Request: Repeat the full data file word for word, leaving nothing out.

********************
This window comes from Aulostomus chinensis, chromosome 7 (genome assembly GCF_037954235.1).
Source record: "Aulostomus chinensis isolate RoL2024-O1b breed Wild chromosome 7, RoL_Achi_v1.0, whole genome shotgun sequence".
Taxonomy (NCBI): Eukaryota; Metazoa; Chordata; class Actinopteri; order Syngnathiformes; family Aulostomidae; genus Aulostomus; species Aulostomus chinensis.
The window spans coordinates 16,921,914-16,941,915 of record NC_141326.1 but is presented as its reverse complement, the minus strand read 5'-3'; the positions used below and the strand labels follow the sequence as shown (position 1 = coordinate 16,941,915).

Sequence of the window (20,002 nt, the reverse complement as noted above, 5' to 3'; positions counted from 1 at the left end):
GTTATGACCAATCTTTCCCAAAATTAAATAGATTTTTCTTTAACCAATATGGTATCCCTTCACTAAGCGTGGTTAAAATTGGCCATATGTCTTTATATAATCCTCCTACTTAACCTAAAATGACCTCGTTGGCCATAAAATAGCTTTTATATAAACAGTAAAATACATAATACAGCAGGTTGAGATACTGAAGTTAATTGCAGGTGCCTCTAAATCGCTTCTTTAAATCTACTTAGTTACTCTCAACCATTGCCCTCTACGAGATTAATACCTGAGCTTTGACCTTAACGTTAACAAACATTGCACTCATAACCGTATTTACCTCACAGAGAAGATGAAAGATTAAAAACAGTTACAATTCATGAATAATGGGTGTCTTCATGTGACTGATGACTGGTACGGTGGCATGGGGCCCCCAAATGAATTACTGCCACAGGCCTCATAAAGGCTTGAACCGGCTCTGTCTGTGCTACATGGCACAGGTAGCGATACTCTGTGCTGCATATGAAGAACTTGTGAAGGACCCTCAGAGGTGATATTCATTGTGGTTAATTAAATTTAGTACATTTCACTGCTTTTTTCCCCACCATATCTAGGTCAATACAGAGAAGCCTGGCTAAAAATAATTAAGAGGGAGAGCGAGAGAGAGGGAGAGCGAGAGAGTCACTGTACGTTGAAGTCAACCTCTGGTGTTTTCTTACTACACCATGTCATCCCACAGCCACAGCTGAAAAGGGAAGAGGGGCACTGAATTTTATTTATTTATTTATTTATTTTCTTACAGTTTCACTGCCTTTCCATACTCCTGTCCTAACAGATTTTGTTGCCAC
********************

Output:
This window comes from Aulostomus chinensis, chromosome 7 (genome assembly GCF_037954235.1).
Source record: "Aulostomus chinensis isolate RoL2024-O1b breed Wild chromosome 7, RoL_Achi_v1.0, whole genome shotgun sequence".
Taxonomy (NCBI): Eukaryota; Metazoa; Chordata; class Actinopteri; order Syngnathiformes; family Aulostomidae; genus Aulostomus; species Aulostomus chinensis.
The window spans coordinates 16,921,914-16,941,915 of record NC_141326.1 but is presented as its reverse complement, the minus strand read 5'-3'; the positions used below and the strand labels follow the sequence as shown (position 1 = coordinate 16,941,915).

Sequence of the window (20,002 nt, the reverse complement as noted above, 5' to 3'; positions counted from 1 at the left end):
GTTATGACCAATCTTTCCCAAAATTAAATAGATTTTTCTTTAACCAATATGGTATCCCTTCACTAAGCGTGGTTAAAATTGGCCATATGTCTTTATATAATCCTCCTACTTAACCTAAAATGACCTCGTTGGCCATAAAATAGCTTTTATATAAACAGTAAAATACATAATACAGCAGGTTGAGATACTGAAGTTAATTGCAGGTGCCTCTAAATCGCTTCTTTAAATCTACTTAGTTACTCTCAACCATTGCCCTCTACGAGATTAATACCTGAGCTTTGACCTTAACGTTAACAAACATTGCACTCATAACCGTATTTACCTCACAGAGAAGATGAAAGATTAAAAACAGTTACAATTCATGAATAATGGGTGTCTTCATGTGACTGATGACTGGTACGGTGGCATGGGGCCCCCAAATGAATTACTGCCACAGGCCTCATAAAGGCTTGAACCGGCTCTGTCTGTGCTACATGGCACAGGTAGCGATACTCTGTGCTGCATATGAAGAACTTGTGAAGGACCCTCAGAGGTGATATTCATTGTGGTTAATTAAATTTAGTACATTTCACTGCTTTTTTCCCCACCATATCTAGGTCAATACAGAGAAGCCTGGCTAAAAATAATTAAGAGGGAGAGCGAGAGAGAGGGAGAGCGAGAGAGTCACTGTACGTTGAAGTCAACCTCTGGTGTTTTCTTACTACACCATGTCATCCCACAGCCACAGCTGAAAAGGGAAGAGGGGCACTGAATTTTATTTATTTATTTATTTATTTTCTTACAGTTTCACTGCCTTTCCATACTCCTGTCCTAACAGATTTTGTTGCCAC